UPDATE: On Thursday morning, Ottawa Mayor Jim Watson tweeted that he had apologized to Coun. Diane Deans for cutting her microphone saying it was the "wrong call" and he takes "full responsibility."
Mayor Jim Watson says he supported the decision to mute one of his council colleagues who disagreed Wednesday afternoon with how he was handling the debate over Ottawa's problem-plagued light rail network.
The contentious moment involving Coun. Diane Deans came during a lengthy, heated debate over a possible judicial inquiry regarding the Confederation Line.
The line has been shut down since mid-September when a train derailed near Tremblay station, just the latest in a string of incidents going back to LRT's launch in 2019.
A few weeks earlier, Coun. Catherine McKenney had drafted a motion calling for a judge-led inquiry, one that could conceivably look into the actions of the mayor and members of council.
As McKenney was discussing it Wednesday, Coun. Glen Gower announced he had a replacement motion. Instead of a judge heading up the proceedings, they would be led by the city's auditor general, Nathalie Gougeon.
As council's rules stipulate that replacement motions get dealt with first, that led to an outburst of anger from those who supported what McKenney had put forward.
Deans argued that calling in the auditor general would be a substantial change to McKenney's proposal — too substantial, she said, to be bound by the replacement motion rules, which are intended for minor tweaks.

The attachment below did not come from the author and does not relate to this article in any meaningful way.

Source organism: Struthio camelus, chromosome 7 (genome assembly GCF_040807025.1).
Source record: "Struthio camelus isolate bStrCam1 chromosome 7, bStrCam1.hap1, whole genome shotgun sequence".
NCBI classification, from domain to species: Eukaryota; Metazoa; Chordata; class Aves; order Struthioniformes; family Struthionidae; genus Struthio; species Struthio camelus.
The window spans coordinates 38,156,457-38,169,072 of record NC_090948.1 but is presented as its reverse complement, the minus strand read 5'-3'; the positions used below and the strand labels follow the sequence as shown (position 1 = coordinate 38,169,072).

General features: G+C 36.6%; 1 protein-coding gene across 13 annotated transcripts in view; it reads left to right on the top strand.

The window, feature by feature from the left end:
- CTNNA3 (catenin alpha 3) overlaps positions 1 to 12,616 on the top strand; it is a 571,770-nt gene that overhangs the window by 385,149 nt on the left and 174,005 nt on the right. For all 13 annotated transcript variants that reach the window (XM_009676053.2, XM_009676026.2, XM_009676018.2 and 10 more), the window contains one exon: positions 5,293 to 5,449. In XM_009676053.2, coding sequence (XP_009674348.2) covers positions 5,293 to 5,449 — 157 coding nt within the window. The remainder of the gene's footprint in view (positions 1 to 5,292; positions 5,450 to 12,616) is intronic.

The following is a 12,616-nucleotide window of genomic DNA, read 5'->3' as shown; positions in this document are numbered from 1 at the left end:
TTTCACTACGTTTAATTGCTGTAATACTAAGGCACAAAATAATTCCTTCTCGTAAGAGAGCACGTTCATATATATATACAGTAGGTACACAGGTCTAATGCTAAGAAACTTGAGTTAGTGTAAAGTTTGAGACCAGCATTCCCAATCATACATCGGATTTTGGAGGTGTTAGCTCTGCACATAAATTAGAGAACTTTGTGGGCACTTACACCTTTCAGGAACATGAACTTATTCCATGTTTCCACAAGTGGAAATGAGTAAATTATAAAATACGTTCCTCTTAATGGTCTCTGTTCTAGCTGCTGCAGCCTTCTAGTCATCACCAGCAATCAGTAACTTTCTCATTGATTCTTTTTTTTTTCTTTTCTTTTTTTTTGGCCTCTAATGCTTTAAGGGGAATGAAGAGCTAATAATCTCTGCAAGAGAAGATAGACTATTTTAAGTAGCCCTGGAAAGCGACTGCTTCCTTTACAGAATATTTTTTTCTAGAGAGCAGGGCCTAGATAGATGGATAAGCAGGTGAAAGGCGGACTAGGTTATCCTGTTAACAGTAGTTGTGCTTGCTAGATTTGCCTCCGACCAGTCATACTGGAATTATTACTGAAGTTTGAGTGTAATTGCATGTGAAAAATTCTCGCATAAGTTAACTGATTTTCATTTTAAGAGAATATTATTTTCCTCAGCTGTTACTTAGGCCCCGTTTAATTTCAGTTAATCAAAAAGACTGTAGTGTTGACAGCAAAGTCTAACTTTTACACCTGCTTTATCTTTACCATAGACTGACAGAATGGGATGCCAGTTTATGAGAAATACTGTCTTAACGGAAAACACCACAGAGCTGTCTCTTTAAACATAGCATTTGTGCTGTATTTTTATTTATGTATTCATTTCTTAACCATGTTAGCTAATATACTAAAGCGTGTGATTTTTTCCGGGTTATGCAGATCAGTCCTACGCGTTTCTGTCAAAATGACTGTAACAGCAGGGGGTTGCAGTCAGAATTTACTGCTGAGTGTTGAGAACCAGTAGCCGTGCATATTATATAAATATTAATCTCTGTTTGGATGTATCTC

But Watson said he had ruled. After confusion from several councillors, Deans said she had "every right" to ask for the city clerk to clarify whether Gower's motion counted as a reasonable substitution — at which point her sound suddenly cut out.
"What a joke," said Coun. Shawn Menard, who'd earlier wanted more time to consider the new motion.
"Cutting women off, I love it," said McKenney, sarcastically.
After the exchange, several councillors switched to Twitter to express their disillusionment.
In the end, council voted 14 to 9 in favour of Gower's motion to have the auditor general investigate the LRT. McKenney's motion was never voted on.
After Wednesday's meeting, Watson told reporters it was his job to "maintain order" and make sure "that one person speaks at a time."
Watson said it was the deputy clerk who cut off the microphone, and he supported that.
"People have strong emotions on the best way to go and approach getting a remedy for the situation," said Watson.
"I'm very pleased that it was a good solid vote of confidence in our new auditor general."